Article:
- The first question is asking if you are already an “independent worker,” which is yet another term for auto-entrepreneur. You are allowed to have up to two small businesses, but if you’re reading this how-to article I’m assuming you don’t have one already! Check the box that says “non.” Then, click the button that says “déclarer mon auto-entreprise.”
- You’ll be asked to create an account, which you’ll need to pay your social charges and to have access to any sort of information related to your new small business. Fill in your personal information and then click on “créer mon compte.” You’ll have to confirm your email address and then sign in to your new account before you can move onto the next step.
- Once you’ve signed in, you’ll see a message at the top of the page asking you to complete the process to create your small business (Pour effectuer votre formalité…). Click on it.
- You can now finally get down to business. Fill in the necessary information, including what you plan on doing, when you want to start, and some other questions. The nice thing about the process (which didn’t exist when I opened my small business) is the small question marks next to each step that you can click on if you’re confused.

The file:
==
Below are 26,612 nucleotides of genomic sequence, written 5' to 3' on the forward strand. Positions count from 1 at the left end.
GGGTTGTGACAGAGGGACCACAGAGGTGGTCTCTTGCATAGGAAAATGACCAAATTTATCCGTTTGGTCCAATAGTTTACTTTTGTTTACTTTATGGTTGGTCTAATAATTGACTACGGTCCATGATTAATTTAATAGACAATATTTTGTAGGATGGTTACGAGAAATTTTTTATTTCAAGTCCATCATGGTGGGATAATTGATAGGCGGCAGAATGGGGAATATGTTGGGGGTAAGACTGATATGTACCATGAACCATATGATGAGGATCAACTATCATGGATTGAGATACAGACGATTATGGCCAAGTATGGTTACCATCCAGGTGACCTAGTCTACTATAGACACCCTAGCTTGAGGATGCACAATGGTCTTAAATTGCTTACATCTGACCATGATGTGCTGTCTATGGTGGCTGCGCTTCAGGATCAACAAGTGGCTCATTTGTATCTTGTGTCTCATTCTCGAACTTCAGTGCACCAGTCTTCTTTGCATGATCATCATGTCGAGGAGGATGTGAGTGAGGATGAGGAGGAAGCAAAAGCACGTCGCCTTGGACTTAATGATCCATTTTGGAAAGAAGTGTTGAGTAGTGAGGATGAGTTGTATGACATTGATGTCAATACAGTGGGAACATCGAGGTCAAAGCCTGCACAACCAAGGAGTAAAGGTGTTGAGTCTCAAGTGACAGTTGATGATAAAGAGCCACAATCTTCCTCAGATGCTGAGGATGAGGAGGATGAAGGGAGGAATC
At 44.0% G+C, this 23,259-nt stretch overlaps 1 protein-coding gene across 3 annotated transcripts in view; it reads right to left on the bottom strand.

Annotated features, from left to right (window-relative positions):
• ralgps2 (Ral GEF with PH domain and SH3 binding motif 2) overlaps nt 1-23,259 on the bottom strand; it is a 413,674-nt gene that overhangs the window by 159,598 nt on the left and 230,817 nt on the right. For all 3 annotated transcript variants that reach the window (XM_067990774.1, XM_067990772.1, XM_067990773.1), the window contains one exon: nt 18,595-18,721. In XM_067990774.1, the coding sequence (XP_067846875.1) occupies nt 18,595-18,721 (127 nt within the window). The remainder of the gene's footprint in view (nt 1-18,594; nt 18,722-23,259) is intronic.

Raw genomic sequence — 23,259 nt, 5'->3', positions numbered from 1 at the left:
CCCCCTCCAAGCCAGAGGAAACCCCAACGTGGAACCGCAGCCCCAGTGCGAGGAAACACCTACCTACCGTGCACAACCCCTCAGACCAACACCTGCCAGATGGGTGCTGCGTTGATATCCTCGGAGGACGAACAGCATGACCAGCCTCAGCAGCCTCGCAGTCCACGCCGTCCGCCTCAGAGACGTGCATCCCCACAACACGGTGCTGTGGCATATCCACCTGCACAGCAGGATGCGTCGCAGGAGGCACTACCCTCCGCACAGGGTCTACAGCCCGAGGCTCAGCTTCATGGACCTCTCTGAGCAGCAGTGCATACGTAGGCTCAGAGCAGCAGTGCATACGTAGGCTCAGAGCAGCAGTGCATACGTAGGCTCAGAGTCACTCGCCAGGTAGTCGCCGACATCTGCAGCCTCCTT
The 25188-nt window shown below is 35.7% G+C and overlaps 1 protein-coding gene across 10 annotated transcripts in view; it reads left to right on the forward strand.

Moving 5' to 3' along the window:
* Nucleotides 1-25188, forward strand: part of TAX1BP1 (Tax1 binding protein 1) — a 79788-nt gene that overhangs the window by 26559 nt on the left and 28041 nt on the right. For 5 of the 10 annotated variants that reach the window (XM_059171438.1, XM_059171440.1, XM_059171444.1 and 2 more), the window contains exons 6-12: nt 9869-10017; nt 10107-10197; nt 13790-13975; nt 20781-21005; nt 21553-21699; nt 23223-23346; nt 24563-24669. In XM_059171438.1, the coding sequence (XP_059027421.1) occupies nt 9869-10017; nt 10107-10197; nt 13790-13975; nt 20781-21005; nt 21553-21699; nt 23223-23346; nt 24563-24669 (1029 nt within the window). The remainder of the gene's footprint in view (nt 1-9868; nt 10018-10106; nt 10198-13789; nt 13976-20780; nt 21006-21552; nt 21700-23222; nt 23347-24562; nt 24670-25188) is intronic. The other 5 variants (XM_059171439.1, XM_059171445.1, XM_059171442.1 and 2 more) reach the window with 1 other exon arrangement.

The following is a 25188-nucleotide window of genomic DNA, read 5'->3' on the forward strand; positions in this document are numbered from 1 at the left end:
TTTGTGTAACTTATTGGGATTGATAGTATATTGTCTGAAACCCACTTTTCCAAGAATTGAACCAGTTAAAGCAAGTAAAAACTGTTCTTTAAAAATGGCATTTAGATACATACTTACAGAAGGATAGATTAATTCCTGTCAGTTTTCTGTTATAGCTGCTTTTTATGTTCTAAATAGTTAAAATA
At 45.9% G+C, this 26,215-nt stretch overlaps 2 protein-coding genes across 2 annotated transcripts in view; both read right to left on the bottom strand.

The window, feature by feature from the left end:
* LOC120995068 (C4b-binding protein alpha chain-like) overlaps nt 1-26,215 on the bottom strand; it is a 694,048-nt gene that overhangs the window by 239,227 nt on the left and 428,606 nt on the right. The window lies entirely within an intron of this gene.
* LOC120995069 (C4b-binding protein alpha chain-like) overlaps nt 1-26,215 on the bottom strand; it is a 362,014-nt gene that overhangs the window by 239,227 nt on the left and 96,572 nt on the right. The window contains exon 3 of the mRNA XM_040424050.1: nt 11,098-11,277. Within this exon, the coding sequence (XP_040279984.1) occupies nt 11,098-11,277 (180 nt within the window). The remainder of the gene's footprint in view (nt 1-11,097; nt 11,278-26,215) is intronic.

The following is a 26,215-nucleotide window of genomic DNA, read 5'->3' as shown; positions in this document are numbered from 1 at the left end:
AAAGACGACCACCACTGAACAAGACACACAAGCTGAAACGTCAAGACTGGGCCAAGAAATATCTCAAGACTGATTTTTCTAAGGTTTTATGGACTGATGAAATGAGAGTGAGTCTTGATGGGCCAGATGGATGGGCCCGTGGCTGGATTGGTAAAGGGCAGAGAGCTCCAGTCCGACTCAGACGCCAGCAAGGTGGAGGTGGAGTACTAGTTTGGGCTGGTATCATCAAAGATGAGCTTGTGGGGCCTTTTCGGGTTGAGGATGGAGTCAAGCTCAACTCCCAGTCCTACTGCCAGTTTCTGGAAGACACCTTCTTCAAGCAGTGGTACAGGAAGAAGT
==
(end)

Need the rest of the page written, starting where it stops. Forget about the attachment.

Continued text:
- Below is a screenshot for reference, of what I would put if I were to sign up for a small business for freelance writing:
- Click on “Suivant.” Here, you’ll be required to fill in your personal information like your address, date of birth, and the like. You’ll also need to put your nationality, and here you’ll be prompted to put in your residency permit number.
- Click on “Suivant.” This next section has to do with your marital status and your monthly social charges. If you already have a social security number you can put it in here, otherwise, click on the box that says “Ce numéro ne m’a jamais été attribué.” You’ll be able to choose the frequency of your social charge payments. I personally prefer monthly payments, but you can also opt to pay each trimester. There is also the option to pay your yearly taxes at the same time as your monthly social charges. Again, this is all preference! IF you’d like to separate yourself legally from your business (similar to an LLC in the US), check “oui” next to the option to become an EIRL.
- Click on “Suivant.” You’ll want to check “non” for the first question as you’re creating the business for yourself. Check “oui” for the second question, you’ll need the SIRENE for your future business dealings!
- Click on “Suivant.” You’ll be brought to a summary of all of the information that you’ve filled in so far. Review it and edit if necessary.